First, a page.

AUGUSTA, Maine — A proposal by an influential Democratic lawmaker to study why some state agencies are understaffed could lead to better pay for state workers if the proposal manages to survive votes in the Legislature and the veto pen of Gov. Paul LePage.

Rep. Peggy Rotundo, D-Lewiston, House chairwoman of the Appropriations Committee, told fellow lawmakers on Monday that virtually every one of the Legislature’s policy committees has heard tales of state bureaus and agencies that are short-staffed or experiencing an ongoing churn of employees.

Rotundo’s bill, LD 1103, directs the Department of Administrative and Financial Services to compile information about staffing levels, caseload and workload averages, turnover rates and overtime pay in all state departments. The bill also calls for a comparison of state salaries with similar private-sector jobs.

Rotundo said the short-staffing she suspects the study would find results from years of austere budgets, frozen wages, increasing health premiums and cutting positions.

“Our employees deserve to be treated with respect and to be compensated fairly,” said Rotundo.

According to Rotundo, the most recent study like the one she’s proposing was done in 2009 but wasn’t seen for several years because it was marked confidential. That study, however, was circulated Monday by the Maine State Employees Association, a labor union representing 13,000 of the state’s workers, and posted on the union’s website.

The study found that a range of state workers earn far less than they could in the private sector, more than 21 percent less than engineers, technicians, chemists and highway maintenance workers.

Since that study, state workers went without raises for four years — largely because of a period of a faltering economy and poor state revenues — before being given a 1 percent raise in 2013 and another 1 percent in 2014. Merit pay increases were also re-instituted in 2013 after years of being frozen.

Hiring and wage freezes predate the LePage administration. They were implemented by former Gov. John Baldacci to address chronic state revenue shortfalls during the later years of his governorship.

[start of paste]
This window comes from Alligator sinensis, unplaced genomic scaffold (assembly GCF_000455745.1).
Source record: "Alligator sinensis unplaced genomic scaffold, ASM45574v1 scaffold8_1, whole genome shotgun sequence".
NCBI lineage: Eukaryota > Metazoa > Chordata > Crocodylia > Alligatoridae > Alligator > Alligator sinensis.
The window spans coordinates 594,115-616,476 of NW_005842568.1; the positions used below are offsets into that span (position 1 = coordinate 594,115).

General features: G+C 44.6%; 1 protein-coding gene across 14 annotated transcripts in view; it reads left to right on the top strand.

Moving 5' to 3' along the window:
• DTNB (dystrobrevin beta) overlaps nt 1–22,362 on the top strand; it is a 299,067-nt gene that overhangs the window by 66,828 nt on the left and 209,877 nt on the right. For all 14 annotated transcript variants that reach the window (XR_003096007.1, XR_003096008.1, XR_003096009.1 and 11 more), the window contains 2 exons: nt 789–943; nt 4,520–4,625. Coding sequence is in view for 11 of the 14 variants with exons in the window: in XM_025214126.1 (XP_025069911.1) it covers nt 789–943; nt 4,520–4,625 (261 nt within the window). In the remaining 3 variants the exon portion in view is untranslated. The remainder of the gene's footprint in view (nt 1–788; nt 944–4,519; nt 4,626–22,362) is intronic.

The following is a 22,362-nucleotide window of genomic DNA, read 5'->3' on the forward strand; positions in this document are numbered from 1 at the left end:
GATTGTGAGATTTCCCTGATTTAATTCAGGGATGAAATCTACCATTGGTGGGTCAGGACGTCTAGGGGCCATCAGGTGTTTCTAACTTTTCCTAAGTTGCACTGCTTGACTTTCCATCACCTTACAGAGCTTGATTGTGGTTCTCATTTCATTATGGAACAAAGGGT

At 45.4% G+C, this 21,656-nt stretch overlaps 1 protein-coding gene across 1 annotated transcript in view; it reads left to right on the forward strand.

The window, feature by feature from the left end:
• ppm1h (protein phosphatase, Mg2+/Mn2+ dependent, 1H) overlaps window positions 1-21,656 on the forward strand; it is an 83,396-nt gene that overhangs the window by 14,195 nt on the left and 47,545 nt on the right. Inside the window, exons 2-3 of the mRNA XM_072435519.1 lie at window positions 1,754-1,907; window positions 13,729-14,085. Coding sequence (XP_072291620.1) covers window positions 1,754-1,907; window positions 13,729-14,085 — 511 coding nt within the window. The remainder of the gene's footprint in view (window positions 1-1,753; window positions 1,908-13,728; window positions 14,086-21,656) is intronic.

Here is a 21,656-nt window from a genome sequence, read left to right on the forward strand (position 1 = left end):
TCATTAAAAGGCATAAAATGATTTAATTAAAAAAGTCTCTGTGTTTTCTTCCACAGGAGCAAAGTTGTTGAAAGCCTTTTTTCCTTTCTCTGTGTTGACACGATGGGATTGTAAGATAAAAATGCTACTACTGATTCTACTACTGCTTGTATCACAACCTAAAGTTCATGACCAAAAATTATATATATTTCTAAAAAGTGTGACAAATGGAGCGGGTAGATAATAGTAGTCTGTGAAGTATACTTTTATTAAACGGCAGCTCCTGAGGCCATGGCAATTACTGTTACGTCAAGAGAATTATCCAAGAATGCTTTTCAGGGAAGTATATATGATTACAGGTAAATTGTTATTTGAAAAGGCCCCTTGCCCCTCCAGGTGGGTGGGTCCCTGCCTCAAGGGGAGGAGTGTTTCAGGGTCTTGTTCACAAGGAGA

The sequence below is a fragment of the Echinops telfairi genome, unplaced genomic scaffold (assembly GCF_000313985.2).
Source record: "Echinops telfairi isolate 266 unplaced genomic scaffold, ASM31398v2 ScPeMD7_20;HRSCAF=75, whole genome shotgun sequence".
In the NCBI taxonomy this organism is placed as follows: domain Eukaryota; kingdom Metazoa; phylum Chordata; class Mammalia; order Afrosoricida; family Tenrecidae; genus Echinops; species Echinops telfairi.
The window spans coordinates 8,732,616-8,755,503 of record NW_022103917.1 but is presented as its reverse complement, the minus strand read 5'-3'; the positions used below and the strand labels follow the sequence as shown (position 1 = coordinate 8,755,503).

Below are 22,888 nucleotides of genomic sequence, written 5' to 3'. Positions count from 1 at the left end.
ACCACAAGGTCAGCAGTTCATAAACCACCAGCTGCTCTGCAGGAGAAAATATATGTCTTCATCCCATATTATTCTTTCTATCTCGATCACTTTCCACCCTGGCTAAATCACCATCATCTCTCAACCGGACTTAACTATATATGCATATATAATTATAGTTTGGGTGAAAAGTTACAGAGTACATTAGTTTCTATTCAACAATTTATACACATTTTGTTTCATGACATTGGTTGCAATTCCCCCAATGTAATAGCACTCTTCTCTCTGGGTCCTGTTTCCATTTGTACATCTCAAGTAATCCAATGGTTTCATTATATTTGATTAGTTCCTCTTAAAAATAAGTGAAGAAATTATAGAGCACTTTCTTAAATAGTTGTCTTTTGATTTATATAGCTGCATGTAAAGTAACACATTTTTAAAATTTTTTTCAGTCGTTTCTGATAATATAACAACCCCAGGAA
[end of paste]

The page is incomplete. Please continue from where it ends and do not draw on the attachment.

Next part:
“It should be clear to all of us that taken together, the many years of hiring freezes, merit and longevity pay freezes, benefit cuts, position eliminations and the ensuing epidemic of unfilled jobs, many of which are intentionally left unfilled, have resulted in a pervasive public employee recruitment and retention problem throughout Maine state government,” said MSEA-SEIU Local 1989 President Ginette Rivard.

Gregg Hesslein of Brownfield, a district forest ranger supervisor, said he has had three vacancies in his district for two years.

“In my 29 years of services with many cuts over those years, I have not seen it this bad where the morale is as low as it is,” said Hesslein.

LePage, who has long said state government is too big and has to be reduced to better match available revenues, has proposed in his biennial budget cutting more than 200 state jobs over the next two years, most of them through attrition. Since fiscal year 2008, when LePage was elected for his first term, the number of state employees has gone down from 14,169 to 13,263 in fiscal year 2014.

Christopher Cousins

Christopher Cousins has worked as a journalist in Maine for more than 15 years and covered state government for numerous media organizations before joining the Bangor Daily News in 2009.